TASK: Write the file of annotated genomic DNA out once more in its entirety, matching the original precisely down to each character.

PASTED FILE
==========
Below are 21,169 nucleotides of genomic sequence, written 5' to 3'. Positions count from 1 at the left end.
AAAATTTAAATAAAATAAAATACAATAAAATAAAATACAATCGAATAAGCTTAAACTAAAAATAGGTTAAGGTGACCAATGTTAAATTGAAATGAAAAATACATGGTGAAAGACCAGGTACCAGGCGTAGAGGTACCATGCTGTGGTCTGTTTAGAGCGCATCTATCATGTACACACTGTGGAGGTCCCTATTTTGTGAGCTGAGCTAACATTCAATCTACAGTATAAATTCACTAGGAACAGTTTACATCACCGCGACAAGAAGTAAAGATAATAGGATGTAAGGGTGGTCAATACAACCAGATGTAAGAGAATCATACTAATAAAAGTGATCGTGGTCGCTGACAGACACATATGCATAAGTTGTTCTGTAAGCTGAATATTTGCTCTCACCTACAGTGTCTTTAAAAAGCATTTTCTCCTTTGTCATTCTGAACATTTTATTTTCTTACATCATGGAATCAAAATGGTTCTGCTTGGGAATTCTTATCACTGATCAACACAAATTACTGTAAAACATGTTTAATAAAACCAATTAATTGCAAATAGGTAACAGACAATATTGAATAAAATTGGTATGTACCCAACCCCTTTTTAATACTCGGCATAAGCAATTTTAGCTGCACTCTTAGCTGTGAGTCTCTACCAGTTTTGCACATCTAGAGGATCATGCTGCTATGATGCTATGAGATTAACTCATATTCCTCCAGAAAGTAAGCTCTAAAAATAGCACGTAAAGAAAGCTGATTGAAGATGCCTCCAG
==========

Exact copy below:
Below are 21,169 nucleotides of genomic sequence, written 5' to 3'. Positions count from 1 at the left end.
AAAATTTAAATAAAATAAAATACAATAAAATAAAATACAATCGAATAAGCTTAAACTAAAAATAGGTTAAGGTGACCAATGTTAAATTGAAATGAAAAATACATGGTGAAAGACCAGGTACCAGGCGTAGAGGTACCATGCTGTGGTCTGTTTAGAGCGCATCTATCATGTACACACTGTGGAGGTCCCTATTTTGTGAGCTGAGCTAACATTCAATCTACAGTATAAATTCACTAGGAACAGTTTACATCACCGCGACAAGAAGTAAAGATAATAGGATGTAAGGGTGGTCAATACAACCAGATGTAAGAGAATCATACTAATAAAAGTGATCGTGGTCGCTGACAGACACATATGCATAAGTTGTTCTGTAAGCTGAATATTTGCTCTCACCTACAGTGTCTTTAAAAAGCATTTTCTCCTTTGTCATTCTGAACATTTTATTTTCTTACATCATGGAATCAAAATGGTTCTGCTTGGGAATTCTTATCACTGATCAACACAAATTACTGTAAAACATGTTTAATAAAACCAATTAATTGCAAATAGGTAACAGACAATATTGAATAAAATTGGTATGTACCCAACCCCTTTTTAATACTCGGCATAAGCAATTTTAGCTGCACTCTTAGCTGTGAGTCTCTACCAGTTTTGCACATCTAGAGGATCATGCTGCTATGATGCTATGAGATTAACTCATATTCCTCCAGAAAGTAAGCTCTAAAAATAGCACGTAAAGAAAGCTGATTGAAGATGCCTCCAG